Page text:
Websites using a network port other than the usual port 80
Websites changing the IP address and bypassing the network routing announcements
registering a new domain name and letting users know via email and social networking
Websites using page naming to defeat individual page blocking perhaps by having arbitrary search strings that lead to the blocked page
Virtual Private Networking (VPN)
Readers using anonymous web proxies
In general the authorities are not going to be very keen on large numbers of internet users being encouraged to use hard to monitor web routings that make life difficult for policing the net for more serious issues.
People who illegally put music or films on the internet for others to download could have their web access cut off under new copyright rules announced by the Government.
Record labels and studios will be able to send a list of those suspected
of illegal file-sharing to internet service providers and demand that their accounts are switched off.
But consumer groups fear innocent families could be targeted. Parents have been caught up in allegations of piracy after their teenage
children uploaded music without their knowledge. Others have been wrongly accused after pirates hijacked their home wi-fi.
Under the new rules, it will cost £ 20 to appeal against the allegations.
Vince Cable, the UK Business Secretary, has given his broad backing to a review by Professor Ian Hargreaves of copyright law, claiming it would stimulate innovation:
We are removing the barriers
to the intellectual property system to encourage innovation. We need a legal framework that supports consumer use rather than one that sees it as regrettable.
The suggested changes would make it legal for individuals to make
digital copies of their CDs and DVDs.. As well as legalising format shifting , it also suggested relaxing rules on parody and creating an agency to licence copyrighted content. The change would not make it legal to make copies and then share them
The changes are expected to pave the way for Google and Amazon to launch cloud music storage systems for UK consumers - although there was still some confusion over whether this could run into conflict with European law. A
government spokesman said any conflicts would be dealt with during the consultation period, but Cable said he was confident there would not be problems.
The shake-up will also allow anyone to apply data-mining technology to published
journals, making it easier for the scientific community to access research. However, the move was met with hostility by publishers, who see data-mining as a major source of growth.
Previously confidential documents detailing Universal Music's meetings with the former UK government over the Digital Economy Act are revealing a whole lot more than the pair intended. Blacked-out sections now uncovered show that
Universal believed that ISPs could spy on their users and hand over information to rightsholders in order for them to sue.
Italian ISPs were forced to block a legal proxy-server website after the authorities found that proxyitalia.com could be used to access BtJunkie , The Pirate Bay , and other websites banned under Italy's copyright enforcement regime.
Italy's cybercrime police unit, the Guardia di Finanza (GdF), banned the general-purpose proxy service at the request of Cagliari deputy prosecutor, in a move which provoked widespread condemnation in the Internet community:
A UK ISPA Spokesperson
Blocking access to proxy servers and VPNs is not an effective means of tackling copyright infringement online and will prevent access for legitimate uses of this technology such as mobile working and
securing public wireless networks.
Users of several major ISPs in India can no longer access some of the world's largest file-hosting sites. On apparent order from the Indian government, RapidShare, MegaUpload, MediaFile, HotFile and many more are all being blocked at the ISP level.
According to an initial reports, the blocks have been ordered by DOT, the Indian Government's Department of Telecommunications.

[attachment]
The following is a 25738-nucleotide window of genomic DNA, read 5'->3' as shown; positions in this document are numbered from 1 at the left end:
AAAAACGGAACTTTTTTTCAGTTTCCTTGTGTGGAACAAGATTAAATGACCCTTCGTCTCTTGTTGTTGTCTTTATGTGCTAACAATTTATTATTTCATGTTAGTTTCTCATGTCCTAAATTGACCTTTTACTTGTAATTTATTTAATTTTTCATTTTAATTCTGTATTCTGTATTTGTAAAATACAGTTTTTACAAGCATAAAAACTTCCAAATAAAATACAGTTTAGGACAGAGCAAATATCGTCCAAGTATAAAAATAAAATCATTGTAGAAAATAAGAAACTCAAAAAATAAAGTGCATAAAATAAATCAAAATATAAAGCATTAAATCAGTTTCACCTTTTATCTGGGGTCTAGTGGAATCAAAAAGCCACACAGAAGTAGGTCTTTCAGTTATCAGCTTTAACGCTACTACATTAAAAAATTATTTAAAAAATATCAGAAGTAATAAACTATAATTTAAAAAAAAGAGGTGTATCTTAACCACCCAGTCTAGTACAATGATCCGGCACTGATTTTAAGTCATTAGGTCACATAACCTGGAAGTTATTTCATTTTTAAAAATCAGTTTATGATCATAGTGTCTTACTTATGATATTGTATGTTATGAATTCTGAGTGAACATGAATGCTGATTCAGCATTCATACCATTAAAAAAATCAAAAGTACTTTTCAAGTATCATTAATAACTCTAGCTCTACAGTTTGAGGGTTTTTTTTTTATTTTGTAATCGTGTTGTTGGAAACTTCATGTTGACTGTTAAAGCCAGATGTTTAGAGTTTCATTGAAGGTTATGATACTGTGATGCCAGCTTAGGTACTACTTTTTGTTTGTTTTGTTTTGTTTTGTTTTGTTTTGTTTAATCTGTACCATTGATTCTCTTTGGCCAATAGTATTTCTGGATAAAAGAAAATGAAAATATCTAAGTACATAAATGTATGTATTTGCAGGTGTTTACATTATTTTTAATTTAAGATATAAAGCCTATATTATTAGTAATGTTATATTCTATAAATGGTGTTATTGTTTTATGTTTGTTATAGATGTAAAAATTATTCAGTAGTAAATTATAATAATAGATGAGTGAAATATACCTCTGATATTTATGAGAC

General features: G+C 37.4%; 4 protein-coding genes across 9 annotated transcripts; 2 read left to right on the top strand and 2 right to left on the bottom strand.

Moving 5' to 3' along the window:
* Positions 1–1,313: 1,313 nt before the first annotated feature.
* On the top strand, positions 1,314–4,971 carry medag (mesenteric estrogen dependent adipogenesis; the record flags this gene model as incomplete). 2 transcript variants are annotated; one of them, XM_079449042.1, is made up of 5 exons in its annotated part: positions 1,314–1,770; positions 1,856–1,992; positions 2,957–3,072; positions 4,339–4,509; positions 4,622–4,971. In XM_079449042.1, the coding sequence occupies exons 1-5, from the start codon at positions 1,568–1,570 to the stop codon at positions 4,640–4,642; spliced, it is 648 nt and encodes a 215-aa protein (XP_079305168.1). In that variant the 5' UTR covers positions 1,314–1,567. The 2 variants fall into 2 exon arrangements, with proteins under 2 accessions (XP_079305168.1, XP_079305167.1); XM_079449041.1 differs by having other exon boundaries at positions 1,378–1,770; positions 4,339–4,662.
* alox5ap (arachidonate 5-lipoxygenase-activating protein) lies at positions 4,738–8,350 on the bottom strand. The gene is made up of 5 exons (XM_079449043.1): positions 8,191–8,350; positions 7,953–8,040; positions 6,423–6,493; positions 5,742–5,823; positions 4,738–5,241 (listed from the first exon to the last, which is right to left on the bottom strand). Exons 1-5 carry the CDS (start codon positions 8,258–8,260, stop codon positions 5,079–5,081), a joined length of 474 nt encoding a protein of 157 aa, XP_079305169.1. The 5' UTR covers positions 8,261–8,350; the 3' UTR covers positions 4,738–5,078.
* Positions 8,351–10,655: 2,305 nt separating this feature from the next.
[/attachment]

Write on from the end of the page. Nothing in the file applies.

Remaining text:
A campaign has been launched to help people avoid breaking the law when they post pictures, music and videos online.
Copyright group Creative Commons has published a guide to identifying
material that can be used freely without getting sued.
It is also advises individuals how to protect content they have made themselves.
Around 500 million pieces of work are
currently covered by Creative Commons.
The free-to-use legal licenses add a range of protections to content.
At one end of the scale, a rights holder can chose to share their
property with anyone, and let them do what they like with it. Stricter versions of the licences protect material from being manipulated or used for commercial purposes.
Remember Kind of Bloop , the chiptune tribute to Miles Davis' Kind of Blue that I produced? I went out of my way to make sure the entire project was above board, licensing all the cover songs from Miles Davis's
publisher and giving the total profits from the Kickstarter fundraiser to the five musicians that participated.
But there was one thing I never thought would be an issue: the cover art.
Before the project launched, I knew exactly what I wanted for the cover --- a pixel art recreation of the original album cover, the only thing that made sense for an 8-bit tribute to Kind of Blue.
In February 2010, I was contacted by attorneys representing famed New York photographer Jay Maisel, the photographer who shot the original photo of Miles Davis used for the cover of Kind of Blue.
In their demand
letter, they alleged that I was infringing on Maisel's copyright by using the illustration on the album and elsewhere, as well as using the original cover in a thank you video I made for the album's release. In compensation, they were seeking either statutory damages up to $150,000 for each infringement at the jury's discretion and reasonable attorneys fees or actual damages and all profits attributed to the unlicensed use of his photograph, and $25,000 for Digital Millennium Copyright Act (DMCA) violations.
After seven months of legal wrangling, we reached a settlement. Last September, I paid Maisel a sum of $32,500 and I'm unable to use the artwork again.
PayPal has closed down the accounts of a number of retailers who had been collecting money through the online payment method for DVDs which turned out to have been pirated.
It is also co-operating with the Motion Picture Association of America in
a joint investigation of these sellers, who are mostly based in China.
Julie Bainbridge, PayPal's head of global brand risk management, told the Los Angeles Times: Our action today sends a strong message to all criminals that PayPal does not
tolerate such illegal activity on our global pay platform.